Cancer patients are commonly treated with the maximum dose they are able to withstand that does not cause too many toxic side effects. However, many patients become resistant to these treatments and develop cancer recurrence.
‘Some types of tumors such as melanoma, lung and breast cancer cells manage to find ways to thrive by activating survival mechanisms, so patients develop cancer recurrence even after being treated with the highest dose of drug possible. Scientists are now experimenting on mathematical modeling and evolutionary principles to improve upon treatment decisions.
Standard cancer treatments and most clinical trials are based on the notion that physicians need to treat patients with the highest dose of a drug possible to kill the most cancer cells in the shortest amount of time. But often, tumor cells manage to find ways to thrive by activating survival mechanisms.
"An evolutionary flaw in this maximum-tolerated dose strategy is the assumption that resistant populations are not present prior to therapy. It is now clear that cancer cells can be insensitive even to treatment that they have never seen before," explained study author Jill Gallaher, Ph.D., an applied research scientist in the Department of Integrated Mathematical Oncology at Moffitt.
According to the Moffitt team, this can be explained through the evolutionary principle of competitive release. An example of this can be found in the use of chemical pesticides for gardens and crops. When the highest pesticide dose is used, the insect population undergoes high selection pressure and those insects that are sensitive to the insecticide are killed. However, some insects are able to survive because of already existing resistance, and with the disappearance of their competitors, these insects are able to multiply and generate a resistant population. It has become clear that existing resistant tumor cells can respond the same way following treatment.
An alternative approach to using a maximum-tolerated dose for cancer treatment is to use an adaptive approach based on the tumor's response to the previous drug administration. The Moffitt researchers wanted to determine which treatment scenario, either a continuous maximum tolerated approach or an adaptive approach, was best suited for particular tumors. They performed their analysis by using mathematical modeling based on evolutionary principles and cell culture experiments. They simulated maximum dose strategies against adaptive strategies using different combinations of sensitive and resistant cell populations, and also took into consideration the ability of cells to migrate and different proliferation inheritance patterns.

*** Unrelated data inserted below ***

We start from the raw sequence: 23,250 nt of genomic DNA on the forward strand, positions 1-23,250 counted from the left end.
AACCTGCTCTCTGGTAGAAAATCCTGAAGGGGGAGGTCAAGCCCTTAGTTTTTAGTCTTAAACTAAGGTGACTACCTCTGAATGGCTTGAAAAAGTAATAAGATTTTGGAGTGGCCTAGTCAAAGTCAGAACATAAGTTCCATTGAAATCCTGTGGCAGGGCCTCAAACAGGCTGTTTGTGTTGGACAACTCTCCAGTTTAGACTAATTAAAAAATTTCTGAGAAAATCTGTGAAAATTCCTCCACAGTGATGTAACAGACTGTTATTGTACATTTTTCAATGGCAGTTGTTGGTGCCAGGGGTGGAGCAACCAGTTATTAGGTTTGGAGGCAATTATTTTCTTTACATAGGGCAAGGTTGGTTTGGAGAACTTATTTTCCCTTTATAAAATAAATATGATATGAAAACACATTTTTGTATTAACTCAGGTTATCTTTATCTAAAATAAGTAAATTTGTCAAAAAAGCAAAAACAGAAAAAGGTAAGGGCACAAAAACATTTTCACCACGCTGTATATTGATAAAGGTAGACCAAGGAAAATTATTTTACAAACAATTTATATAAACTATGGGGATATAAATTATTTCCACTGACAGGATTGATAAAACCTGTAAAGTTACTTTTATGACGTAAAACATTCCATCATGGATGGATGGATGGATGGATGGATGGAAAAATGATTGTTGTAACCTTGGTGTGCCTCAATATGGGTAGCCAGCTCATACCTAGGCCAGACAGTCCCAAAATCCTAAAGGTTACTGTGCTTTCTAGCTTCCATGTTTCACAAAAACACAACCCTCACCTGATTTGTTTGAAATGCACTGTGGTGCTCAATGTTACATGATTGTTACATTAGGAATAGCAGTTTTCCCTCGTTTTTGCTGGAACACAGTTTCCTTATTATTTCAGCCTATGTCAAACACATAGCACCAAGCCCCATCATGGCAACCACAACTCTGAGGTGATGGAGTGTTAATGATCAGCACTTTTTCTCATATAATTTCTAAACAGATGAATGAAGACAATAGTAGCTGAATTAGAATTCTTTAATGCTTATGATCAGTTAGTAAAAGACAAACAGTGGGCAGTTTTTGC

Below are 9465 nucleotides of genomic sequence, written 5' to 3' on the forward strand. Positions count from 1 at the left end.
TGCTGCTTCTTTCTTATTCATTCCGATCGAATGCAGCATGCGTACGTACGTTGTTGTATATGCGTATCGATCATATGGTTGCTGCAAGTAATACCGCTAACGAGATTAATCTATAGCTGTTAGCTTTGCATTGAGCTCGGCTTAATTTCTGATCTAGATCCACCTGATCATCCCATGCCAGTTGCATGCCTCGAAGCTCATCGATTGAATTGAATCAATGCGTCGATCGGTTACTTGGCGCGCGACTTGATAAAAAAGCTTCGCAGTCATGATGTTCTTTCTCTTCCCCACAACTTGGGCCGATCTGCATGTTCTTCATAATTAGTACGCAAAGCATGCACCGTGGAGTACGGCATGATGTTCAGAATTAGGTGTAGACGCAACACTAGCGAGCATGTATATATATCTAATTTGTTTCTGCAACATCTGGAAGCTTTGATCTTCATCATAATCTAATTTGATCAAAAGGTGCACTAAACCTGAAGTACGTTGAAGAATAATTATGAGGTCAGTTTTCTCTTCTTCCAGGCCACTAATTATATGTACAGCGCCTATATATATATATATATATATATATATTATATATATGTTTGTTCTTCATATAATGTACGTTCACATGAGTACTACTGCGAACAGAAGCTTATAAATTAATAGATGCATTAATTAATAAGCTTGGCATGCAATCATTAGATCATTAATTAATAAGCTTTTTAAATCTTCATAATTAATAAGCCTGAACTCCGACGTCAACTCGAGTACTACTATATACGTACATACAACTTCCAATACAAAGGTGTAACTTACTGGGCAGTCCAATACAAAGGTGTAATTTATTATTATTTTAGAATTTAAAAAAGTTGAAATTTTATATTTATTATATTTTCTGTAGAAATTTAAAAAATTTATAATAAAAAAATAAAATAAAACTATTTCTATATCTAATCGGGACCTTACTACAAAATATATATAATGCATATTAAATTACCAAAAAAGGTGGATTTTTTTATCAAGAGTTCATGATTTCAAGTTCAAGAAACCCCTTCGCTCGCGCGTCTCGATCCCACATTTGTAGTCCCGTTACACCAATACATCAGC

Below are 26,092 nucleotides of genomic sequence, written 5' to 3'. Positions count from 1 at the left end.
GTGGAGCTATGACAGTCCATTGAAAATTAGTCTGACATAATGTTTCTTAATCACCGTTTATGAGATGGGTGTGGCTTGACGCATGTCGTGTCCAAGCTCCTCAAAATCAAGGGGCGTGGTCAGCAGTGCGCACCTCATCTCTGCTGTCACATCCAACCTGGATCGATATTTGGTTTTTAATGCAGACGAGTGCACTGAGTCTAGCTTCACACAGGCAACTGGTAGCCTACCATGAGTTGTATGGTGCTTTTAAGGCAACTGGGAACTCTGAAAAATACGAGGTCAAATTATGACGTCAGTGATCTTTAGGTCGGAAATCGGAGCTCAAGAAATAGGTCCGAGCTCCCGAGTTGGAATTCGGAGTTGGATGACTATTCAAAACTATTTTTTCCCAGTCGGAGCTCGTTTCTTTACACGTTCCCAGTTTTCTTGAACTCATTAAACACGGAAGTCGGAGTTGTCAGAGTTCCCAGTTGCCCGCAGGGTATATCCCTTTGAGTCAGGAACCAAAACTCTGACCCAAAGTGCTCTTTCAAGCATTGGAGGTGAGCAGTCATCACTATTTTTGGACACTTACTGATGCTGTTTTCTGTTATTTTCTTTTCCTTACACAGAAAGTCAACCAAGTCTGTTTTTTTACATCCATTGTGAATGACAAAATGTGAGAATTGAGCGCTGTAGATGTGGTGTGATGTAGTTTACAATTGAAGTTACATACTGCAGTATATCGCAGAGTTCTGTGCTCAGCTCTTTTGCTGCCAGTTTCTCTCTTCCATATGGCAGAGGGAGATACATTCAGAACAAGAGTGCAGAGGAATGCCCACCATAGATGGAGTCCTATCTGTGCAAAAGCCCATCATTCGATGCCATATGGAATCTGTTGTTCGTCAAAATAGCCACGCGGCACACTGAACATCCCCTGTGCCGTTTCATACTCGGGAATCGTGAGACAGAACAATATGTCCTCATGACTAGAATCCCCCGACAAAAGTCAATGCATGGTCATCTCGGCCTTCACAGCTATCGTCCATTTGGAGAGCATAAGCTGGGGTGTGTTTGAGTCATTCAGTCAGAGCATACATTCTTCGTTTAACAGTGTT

The researchers discovered that in general, there is no single treatment approach that works best for all tumors, and that the ability of a tumor to respond to a particular treatment depends on the composition of the tumor. For example, they showed that tumors that are made up of cells that are similar to one another and sensitive to drug treatments tend to respond better to a continuous, maximum-dose approach. In a clinical setting, this approach may work best for tumors such as testicular cancer and certain lymphomas that tend to be more homogeneous. However, tumors that are made up of a mixture of sensitive and resistant cells tend to respond better to an adaptive treatment approach. Clinical examples of these types of tumors include melanoma, lung and breast cancer.
The researchers also analyzed different adaptive-treatment approaches. They compared a typical adaptive strategy with a treatment vacation strategy during which no treatment is given in between high drug doses. They reported that the high-dose fluctuations of treatment vacations work well to control tumor growth if the tumor is highly invasive or genetically changing.
The researchers hope that their work can convince others that patients may respond better to cancer treatments by using existing drugs in a smarter manner.
"Our work illustrates clearly the importance of using treatment response as a key driver of treatment decisions, rather than fixed strategies. We strongly believe that the future of precision medicine should be focused not only on the development of new drugs but also in the smarter evolutionary use of preexisting drugs," said Alexander RA Anderson, Ph.D., chair of the Department of Integrated Mathematical Oncology at Moffitt.